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Are the BRICS building a New World Media Order?

By Rodrigo Carro

Since the creation of the group in the last decade, the BRICS nations (Brazil, Russia, India, China and South Africa) have been working - with different levels of intensity and success - to reshape the current world media order. The results of these efforts were analysed by Professor Daya Thussu.

He argues that although both Brazil and India have successful entertainment industries, with products (soap operas and films) that are traditionally exported to dozens of countries, China and Russia have made the most significant investments in creating alternative news channels to the western media. 

For example, starting in 2000, the state owned Chinese channel CCTV News has entered the African market (amongst others), and now broadcasts in six languages with a big budget, part of US$7bn Beijing spends annually on external communication. The Russian channel Russia Today (RT) - launched in 2005 - claims to be “the most watched news network on YouTube”. “Media contra-flows will grow not only in volume but also in value”, says Thussu.

Thussu argues that the CCTV follows a ‘constructive journalism’ approach where no-one is criticised.  RT, he says, offers an alternative view to Western media.

As Thussu points out, a “balkanization” of the Internet is already going on. China and Russia have their “own” versions of Internet - portals and apps developed locally that are widely popular. As an example, the scholar mentioned the top ten ranking of the biggest Internet companies in the world. Once dominated entirely by American enterprises, the list includes nowadays brands such as Alibaba and Baidu, as a consequence of the sharp growth of Internet users in China.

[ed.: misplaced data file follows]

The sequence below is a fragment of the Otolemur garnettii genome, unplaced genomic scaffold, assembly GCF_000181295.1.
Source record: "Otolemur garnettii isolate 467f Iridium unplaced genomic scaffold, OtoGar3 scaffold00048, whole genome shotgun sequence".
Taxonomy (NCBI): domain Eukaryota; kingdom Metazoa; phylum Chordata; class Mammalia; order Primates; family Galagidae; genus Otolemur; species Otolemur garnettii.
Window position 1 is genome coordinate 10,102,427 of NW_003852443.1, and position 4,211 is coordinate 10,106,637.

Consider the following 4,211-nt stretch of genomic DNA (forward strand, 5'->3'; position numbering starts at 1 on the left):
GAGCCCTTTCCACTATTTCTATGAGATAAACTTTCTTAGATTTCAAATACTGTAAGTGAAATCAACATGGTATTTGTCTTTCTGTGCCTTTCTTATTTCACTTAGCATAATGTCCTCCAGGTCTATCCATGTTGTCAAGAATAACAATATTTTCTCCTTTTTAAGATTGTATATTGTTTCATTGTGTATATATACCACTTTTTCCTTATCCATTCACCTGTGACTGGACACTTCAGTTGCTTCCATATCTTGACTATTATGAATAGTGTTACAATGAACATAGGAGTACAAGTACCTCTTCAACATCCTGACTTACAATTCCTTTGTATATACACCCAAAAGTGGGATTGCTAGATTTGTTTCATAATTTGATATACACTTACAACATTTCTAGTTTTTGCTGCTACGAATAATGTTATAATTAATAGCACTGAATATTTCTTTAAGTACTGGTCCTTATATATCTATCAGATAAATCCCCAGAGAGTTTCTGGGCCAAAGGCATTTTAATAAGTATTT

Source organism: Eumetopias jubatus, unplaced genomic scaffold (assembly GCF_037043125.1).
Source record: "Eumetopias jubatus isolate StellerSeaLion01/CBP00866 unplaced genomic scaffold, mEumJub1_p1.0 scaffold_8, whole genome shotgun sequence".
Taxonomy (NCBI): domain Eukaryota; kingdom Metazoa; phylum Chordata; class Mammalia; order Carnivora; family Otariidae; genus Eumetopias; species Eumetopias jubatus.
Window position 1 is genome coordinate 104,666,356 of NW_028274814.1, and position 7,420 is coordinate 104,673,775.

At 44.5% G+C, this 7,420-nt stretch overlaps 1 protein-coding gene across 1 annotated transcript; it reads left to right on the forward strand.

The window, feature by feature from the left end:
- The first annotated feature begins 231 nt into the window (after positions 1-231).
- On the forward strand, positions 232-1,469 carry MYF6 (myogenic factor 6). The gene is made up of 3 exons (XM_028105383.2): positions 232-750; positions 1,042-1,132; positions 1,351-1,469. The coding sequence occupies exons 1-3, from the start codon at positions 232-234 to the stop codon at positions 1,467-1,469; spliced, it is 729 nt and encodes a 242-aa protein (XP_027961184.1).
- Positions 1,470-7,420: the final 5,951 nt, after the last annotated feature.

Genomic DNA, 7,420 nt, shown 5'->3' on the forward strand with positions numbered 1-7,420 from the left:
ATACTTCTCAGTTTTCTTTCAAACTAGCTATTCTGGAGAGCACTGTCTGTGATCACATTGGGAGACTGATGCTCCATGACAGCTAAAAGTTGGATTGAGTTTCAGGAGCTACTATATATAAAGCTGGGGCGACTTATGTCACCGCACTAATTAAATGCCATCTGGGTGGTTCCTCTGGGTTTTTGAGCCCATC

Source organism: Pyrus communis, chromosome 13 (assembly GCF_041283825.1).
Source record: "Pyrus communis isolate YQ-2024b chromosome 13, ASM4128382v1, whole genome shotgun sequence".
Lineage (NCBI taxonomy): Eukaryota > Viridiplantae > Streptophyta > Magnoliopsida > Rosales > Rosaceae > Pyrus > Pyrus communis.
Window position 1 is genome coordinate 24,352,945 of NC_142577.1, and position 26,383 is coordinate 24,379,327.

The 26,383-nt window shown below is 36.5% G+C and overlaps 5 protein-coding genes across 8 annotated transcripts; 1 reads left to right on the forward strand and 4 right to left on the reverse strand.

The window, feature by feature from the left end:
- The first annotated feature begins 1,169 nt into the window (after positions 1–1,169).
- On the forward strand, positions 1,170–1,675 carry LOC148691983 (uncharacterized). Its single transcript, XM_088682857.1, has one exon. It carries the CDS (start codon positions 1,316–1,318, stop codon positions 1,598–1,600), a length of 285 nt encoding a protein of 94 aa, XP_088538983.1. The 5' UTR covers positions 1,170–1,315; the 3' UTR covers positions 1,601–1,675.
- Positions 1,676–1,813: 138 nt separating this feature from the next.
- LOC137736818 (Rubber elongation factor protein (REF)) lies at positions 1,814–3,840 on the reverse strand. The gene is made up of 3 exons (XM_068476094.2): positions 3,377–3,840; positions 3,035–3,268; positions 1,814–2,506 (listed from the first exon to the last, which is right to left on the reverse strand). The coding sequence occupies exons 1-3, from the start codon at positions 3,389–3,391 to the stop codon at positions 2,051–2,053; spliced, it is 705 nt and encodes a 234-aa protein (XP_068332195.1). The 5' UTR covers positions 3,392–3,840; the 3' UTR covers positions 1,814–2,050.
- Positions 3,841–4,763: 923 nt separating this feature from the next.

He quoted figures from 2014, suggesting that of the 2.8 billion internet users in the world, more than half were in Asia (mostly in China and India).

“If the majority of users is not American or western, the Internet will become de-Americanized”, says Thussu, adding that “cyber capitalism with Chinese characteristics might challenge the google-ization of the world”.

The success of China's economic development model - heavily dependent on the state – in bringing 400 million Chinese out of poverty - is a factor that is likely to produce changes in the development discourse in the coming years, thus reformulating the economic pathways followed by many developing countries, argues the academic.

Daya Thussu, professor of international communication, and co-editor of Mapping BRICS Media, University of Westminster, spoke at the Business and Practice of Journalism seminar at Green Templeton College on Wednesday November 4, 2015.